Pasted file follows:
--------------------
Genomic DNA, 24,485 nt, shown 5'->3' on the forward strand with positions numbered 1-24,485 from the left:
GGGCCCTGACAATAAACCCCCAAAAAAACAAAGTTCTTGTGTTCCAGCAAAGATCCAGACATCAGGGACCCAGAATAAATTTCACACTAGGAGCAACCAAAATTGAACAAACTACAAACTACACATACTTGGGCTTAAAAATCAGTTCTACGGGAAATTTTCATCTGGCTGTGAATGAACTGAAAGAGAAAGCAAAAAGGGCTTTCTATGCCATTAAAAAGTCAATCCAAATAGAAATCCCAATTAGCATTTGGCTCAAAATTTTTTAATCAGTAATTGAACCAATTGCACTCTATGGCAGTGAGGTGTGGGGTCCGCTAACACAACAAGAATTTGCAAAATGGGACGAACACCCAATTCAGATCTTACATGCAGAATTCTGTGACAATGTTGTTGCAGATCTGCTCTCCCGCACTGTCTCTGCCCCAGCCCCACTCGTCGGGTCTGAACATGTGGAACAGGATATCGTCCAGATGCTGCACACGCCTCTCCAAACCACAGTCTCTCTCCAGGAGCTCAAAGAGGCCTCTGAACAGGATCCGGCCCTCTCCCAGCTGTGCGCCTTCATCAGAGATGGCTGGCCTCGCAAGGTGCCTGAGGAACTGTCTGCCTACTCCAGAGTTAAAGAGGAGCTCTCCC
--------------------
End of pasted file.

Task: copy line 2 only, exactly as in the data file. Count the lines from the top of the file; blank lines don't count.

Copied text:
GGGCCCTGACAATAAACCCCCAAAAAAACAAAGTTCTTGTGTTCCAGCAAAGATCCAGACATCAGGGACCCAGAATAAATTTCACACTAGGAGCAACCAAAATTGAACAAACTACAAACTACACATACTTGGGCTTAAAAATCAGTTCTACGGGAAATTTTCATCTGGCTGTGAATGAACTGAAAGAGAAAGCAAAAAGGGCTTTCTATGCCATTAAAAAGTCAATCCAAATAGAAATCCCAATTAGCATTTGGCTCAAAATTTTTTAATCAGTAATTGAACCAATTGCACTCTATGGCAGTGAGGTGTGGGGTCCGCTAACACAACAAGAATTTGCAAAATGGGACGAACACCCAATTCAGATCTTACATGCAGAATTCTGTGACAATGTTGTTGCAGATCTGCTCTCCCGCACTGTCTCTGCCCCAGCCCCACTCGTCGGGTCTGAACATGTGGAACAGGATATCGTCCAGATGCTGCACACGCCTCTCCAAACCACAGTCTCTCTCCAGGAGCTCAAAGAGGCCTCTGAACAGGATCCGGCCCTCTCCCAGCTGTGCGCCTTCATCAGAGATGGCTGGCCTCGCAAGGTGCCTGAGGAACTGTCTGCCTACTCCAGAGTTAAAGAGGAGCTCTCCC